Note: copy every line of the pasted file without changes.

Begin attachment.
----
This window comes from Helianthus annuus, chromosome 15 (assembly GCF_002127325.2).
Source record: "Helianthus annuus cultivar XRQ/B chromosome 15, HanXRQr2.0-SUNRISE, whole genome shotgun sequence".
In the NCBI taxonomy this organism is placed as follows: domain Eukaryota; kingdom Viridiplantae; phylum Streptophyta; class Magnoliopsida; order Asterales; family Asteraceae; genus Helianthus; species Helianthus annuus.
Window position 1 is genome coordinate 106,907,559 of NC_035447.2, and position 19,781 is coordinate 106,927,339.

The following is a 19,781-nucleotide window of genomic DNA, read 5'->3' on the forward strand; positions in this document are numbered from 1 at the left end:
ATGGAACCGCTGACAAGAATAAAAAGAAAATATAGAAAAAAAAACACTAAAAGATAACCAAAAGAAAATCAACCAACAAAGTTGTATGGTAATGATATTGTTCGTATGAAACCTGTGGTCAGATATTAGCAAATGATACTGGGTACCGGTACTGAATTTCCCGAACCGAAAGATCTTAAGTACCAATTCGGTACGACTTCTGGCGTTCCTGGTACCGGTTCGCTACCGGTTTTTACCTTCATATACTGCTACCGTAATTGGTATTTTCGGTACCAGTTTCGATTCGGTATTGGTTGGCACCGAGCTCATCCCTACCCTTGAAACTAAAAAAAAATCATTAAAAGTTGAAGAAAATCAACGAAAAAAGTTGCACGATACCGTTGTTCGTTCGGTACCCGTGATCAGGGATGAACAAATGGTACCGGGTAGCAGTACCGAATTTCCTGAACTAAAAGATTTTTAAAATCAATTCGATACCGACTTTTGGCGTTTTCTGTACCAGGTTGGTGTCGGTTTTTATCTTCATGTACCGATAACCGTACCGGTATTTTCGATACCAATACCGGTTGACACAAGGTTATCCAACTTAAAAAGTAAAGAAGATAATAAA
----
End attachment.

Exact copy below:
This window comes from Helianthus annuus, chromosome 15 (assembly GCF_002127325.2).
Source record: "Helianthus annuus cultivar XRQ/B chromosome 15, HanXRQr2.0-SUNRISE, whole genome shotgun sequence".
In the NCBI taxonomy this organism is placed as follows: domain Eukaryota; kingdom Viridiplantae; phylum Streptophyta; class Magnoliopsida; order Asterales; family Asteraceae; genus Helianthus; species Helianthus annuus.
Window position 1 is genome coordinate 106,907,559 of NC_035447.2, and position 19,781 is coordinate 106,927,339.

The following is a 19,781-nucleotide window of genomic DNA, read 5'->3' on the forward strand; positions in this document are numbered from 1 at the left end:
ATGGAACCGCTGACAAGAATAAAAAGAAAATATAGAAAAAAAAACACTAAAAGATAACCAAAAGAAAATCAACCAACAAAGTTGTATGGTAATGATATTGTTCGTATGAAACCTGTGGTCAGATATTAGCAAATGATACTGGGTACCGGTACTGAATTTCCCGAACCGAAAGATCTTAAGTACCAATTCGGTACGACTTCTGGCGTTCCTGGTACCGGTTCGCTACCGGTTTTTACCTTCATATACTGCTACCGTAATTGGTATTTTCGGTACCAGTTTCGATTCGGTATTGGTTGGCACCGAGCTCATCCCTACCCTTGAAACTAAAAAAAAATCATTAAAAGTTGAAGAAAATCAACGAAAAAAGTTGCACGATACCGTTGTTCGTTCGGTACCCGTGATCAGGGATGAACAAATGGTACCGGGTAGCAGTACCGAATTTCCTGAACTAAAAGATTTTTAAAATCAATTCGATACCGACTTTTGGCGTTTTCTGTACCAGGTTGGTGTCGGTTTTTATCTTCATGTACCGATAACCGTACCGGTATTTTCGATACCAATACCGGTTGACACAAGGTTATCCAACTTAAAAAGTAAAGAAGATAATAAA